We have written a short briefing note which captures some of our on-going learning about practitioner-research. Its contents are based on evaluations from previous practitioner-research programmes: (1) Engaging with Involuntary Service Users in Social Work project carried out by The University of Edinburgh in 2010, and (2) Older People, User Involvement and Families and Relationships carried out by The University of Edinburgh in 2008. These evaluation materials from these projects have been summarized by Catherine-Rose Stocks-Rankin, the research fellow on the PROP project.
The material in this brief is indebted to practitioners involved in those projects who gave thoughtful feedback on their experience with the practitioner-research programme. For more information, please see the related publications and resources at the end of the document, particularly the article ‘A collaborative approach to defining the usefulness of impact’ by Heather Wilkinson, Michael Gallagher and Mark Smith.
Claire Lightowler has written a really nice blog post about co-produced, cooperative, research strategies.
IRISS has created a really wonderful video on action research in organisations. The focus is the improvement of public services. It uses the example of children’s services and focuses on a piece of action research conducted of Cedar (Children experiencing domestic abuse recovery). I think it’s a useful way to think through some of the challenges and benefits that we might face on the PROP project. For more detail, see the post on IRISS’ website here.
IRISS has produced a list of useful resources for searching and accessing existing research which may be useful to the PROP practitioners. The IRISS Learning Exchange is a very useful place to search for information on key topics in health and social care.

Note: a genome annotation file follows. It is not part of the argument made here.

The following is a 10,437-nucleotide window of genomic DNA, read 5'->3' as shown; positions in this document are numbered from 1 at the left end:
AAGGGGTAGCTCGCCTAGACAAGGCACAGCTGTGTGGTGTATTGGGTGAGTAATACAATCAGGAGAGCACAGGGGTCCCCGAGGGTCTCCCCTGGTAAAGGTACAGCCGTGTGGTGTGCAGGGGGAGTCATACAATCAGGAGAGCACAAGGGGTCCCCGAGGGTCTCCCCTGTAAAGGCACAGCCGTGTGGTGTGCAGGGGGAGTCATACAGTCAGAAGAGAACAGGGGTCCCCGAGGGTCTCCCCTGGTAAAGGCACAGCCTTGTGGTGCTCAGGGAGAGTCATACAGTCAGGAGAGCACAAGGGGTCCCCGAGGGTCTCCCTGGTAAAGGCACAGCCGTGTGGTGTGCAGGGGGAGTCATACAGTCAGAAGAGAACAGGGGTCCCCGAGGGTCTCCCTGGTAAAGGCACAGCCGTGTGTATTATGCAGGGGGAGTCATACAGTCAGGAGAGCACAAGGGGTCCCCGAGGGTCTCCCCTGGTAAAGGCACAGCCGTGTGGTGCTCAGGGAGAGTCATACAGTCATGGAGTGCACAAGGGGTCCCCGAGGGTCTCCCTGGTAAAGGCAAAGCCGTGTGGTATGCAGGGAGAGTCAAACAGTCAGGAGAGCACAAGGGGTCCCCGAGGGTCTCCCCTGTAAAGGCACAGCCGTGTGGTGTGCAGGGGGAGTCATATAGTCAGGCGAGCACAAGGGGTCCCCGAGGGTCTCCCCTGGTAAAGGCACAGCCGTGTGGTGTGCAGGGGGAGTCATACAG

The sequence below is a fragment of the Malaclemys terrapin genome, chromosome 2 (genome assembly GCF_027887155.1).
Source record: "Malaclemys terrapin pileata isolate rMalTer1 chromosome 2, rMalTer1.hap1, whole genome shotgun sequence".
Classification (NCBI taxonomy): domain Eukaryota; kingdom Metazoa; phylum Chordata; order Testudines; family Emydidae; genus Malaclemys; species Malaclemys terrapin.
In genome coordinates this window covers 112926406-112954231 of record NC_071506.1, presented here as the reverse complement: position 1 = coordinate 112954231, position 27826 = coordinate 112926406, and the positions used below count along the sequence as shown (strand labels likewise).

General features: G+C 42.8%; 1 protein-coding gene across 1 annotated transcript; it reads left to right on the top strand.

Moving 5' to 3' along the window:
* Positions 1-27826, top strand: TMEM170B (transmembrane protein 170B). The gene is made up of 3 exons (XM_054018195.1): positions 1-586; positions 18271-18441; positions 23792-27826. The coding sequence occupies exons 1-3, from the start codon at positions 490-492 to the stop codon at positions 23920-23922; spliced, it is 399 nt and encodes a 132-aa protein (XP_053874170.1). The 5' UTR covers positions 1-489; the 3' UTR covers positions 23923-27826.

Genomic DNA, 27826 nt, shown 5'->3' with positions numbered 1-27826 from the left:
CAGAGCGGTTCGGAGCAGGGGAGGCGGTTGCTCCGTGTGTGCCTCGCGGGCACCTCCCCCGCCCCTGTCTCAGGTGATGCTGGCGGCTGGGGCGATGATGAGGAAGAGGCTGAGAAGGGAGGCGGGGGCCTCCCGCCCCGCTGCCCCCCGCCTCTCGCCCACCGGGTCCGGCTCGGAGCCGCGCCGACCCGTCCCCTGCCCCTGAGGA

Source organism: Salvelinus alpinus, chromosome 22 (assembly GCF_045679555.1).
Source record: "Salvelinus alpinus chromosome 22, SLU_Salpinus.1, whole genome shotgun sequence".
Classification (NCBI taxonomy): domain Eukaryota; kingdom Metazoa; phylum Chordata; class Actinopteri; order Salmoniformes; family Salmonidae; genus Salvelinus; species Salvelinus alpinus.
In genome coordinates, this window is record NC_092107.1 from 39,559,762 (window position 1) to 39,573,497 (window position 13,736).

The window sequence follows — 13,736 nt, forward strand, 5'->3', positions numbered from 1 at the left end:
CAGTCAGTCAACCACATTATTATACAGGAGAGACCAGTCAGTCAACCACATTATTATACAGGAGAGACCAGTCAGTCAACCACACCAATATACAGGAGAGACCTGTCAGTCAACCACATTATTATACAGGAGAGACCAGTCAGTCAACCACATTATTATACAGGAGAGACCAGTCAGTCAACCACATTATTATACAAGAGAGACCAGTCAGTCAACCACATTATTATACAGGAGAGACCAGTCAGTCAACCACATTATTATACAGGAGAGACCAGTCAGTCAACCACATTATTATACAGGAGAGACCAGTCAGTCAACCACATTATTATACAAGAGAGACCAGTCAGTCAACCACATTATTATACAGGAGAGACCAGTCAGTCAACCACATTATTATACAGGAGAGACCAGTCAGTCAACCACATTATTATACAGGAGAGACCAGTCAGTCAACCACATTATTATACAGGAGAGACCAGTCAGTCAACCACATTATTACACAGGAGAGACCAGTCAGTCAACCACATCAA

There are also a number of different examples of project outputs and different forms of dissemination. A quick browse through this might help practitioner-researchers to think about how learning from research can be exchanged. When the projects are complete, we may want to think about adding our own section to the Learning Exchange.
As part of our first researching training event ‘resources for research’, the PROP project team produced an introductory handbook about the PROP project and key elements of the research planning process. This includes a self-audit for ethics clearance and guidance on creating a research proposal. There is a also a flowchart which outlines the key stages of the research process: Plan, Do, Analyse and Exchange.
This material is partially based on resources that were produced for previous practitioner-research programmes, in particular the Engaging with Involuntary Service Users in Social Work project which was carried out by The University of Edinburgh in 2010.
A copy of this handbook can be found here: PROP Introduction to Research Handbook
We are in the process of compiling a collection of resources on the topic of practitioners who undertake research (particularly focused on social service practitioners).
We are interested in resources, for example, which:
- map out who practitioners undertaking research are and what research they do
- explore how practitioners can be supported to undertake research
- describe practitioners experiences of undertaking research
- are examples of research undertaken by practitioners
The collection will shortly be made available for all to access on the Learning Exchange.
Please post here if you have any suggestions or contact firstname.lastname@example.org.